Secondary tillage implements

Secondary tillage implements include a variety of implements like cultivators and harrows. Harrows are mainly used to level the seedbed and for breaking larger surface crusts. Cultivators are mainly used to control young weeds but are also used for breaking surface crusts. The tilling depth is seldom more than 100 mm. These implements are only effective for moist soils and are often used for seedbed preparation.

Sowing of crops directly in the field

Crop planting operations may involve placing seeds or tubers (such as po­tatoes) in the soil at a predetermined depth. This can be done by hand or with machines. With appropriate plant­ing equipment, seeds may be distrib­uted according to any of the following methods or patterns:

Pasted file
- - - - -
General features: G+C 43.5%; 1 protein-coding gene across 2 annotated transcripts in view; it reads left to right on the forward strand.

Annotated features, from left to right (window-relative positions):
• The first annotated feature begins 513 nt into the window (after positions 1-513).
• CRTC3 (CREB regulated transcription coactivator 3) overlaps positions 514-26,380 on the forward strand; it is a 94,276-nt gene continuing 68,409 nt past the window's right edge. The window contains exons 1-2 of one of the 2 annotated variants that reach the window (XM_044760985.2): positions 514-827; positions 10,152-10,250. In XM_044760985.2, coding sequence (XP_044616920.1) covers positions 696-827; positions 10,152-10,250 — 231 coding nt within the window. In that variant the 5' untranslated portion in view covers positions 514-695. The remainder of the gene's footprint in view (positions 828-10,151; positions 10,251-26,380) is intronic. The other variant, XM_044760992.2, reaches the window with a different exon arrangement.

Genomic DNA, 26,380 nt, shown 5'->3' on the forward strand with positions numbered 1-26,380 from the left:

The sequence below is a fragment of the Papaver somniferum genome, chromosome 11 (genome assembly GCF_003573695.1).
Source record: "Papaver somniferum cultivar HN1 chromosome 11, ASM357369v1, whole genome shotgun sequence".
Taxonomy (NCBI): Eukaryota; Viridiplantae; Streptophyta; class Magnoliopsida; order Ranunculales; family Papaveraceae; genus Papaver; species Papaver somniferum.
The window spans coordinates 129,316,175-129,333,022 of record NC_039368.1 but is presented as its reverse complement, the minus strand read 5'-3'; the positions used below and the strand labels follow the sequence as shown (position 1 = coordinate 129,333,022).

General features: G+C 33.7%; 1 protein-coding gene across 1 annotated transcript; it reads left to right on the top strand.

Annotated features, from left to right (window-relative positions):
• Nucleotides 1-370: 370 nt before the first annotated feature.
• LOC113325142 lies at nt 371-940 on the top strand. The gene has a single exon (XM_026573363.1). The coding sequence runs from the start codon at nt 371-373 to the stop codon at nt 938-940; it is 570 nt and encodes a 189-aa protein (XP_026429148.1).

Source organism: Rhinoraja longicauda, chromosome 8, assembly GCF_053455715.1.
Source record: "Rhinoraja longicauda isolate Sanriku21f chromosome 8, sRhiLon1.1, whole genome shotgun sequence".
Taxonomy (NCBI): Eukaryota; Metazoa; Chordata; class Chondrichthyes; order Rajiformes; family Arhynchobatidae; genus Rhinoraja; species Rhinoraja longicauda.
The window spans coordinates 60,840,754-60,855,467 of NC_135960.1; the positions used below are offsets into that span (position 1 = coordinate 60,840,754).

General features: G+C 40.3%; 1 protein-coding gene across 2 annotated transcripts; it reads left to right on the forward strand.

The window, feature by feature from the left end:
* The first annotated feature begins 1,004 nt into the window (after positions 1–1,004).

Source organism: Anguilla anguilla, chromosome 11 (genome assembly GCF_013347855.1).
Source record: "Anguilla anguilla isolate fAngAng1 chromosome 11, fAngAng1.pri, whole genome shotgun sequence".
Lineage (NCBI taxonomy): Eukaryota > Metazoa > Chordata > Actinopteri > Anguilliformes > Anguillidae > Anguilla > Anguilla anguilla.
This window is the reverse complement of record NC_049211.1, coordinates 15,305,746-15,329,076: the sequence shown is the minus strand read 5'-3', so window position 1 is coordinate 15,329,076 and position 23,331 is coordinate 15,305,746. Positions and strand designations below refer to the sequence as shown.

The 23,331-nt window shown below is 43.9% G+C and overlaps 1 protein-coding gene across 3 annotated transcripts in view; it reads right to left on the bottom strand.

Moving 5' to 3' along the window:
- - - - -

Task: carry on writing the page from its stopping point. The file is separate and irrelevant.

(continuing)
Planting may be done on the flat sur­face of a field, in furrows or in beds, as illustrated in Figure 1. Furrow plant­ing is widely practised under semi-arid conditions for row crops such as maize and mahangu. This method places the seed in moist soil and protects the young plants from wind and soil being blown around. Bed planting is often practised in high-rainfall areas to improve surface drainage. Flat planting generally predominates where natural moisture conditions are favourable.

A variation of bed planting provides a flat plateau, perhaps 7,5 cm high and 25 cm wide in the bottom of the furrow. Bed planting is common for certain types of row crops in irrigated areas. With closely spaced row crops such as sugar beet, lettuce, and other vegetables, two or more rows are sometimes planted close together in a single bed, thereby leaving more width in the spaces between beds for the operation of equipment.

Crop bed planting.

The information in this article is credited to the Namibia Agricultural Union and Namibia National Farmers Union who published the Crop Production Manual in 2008.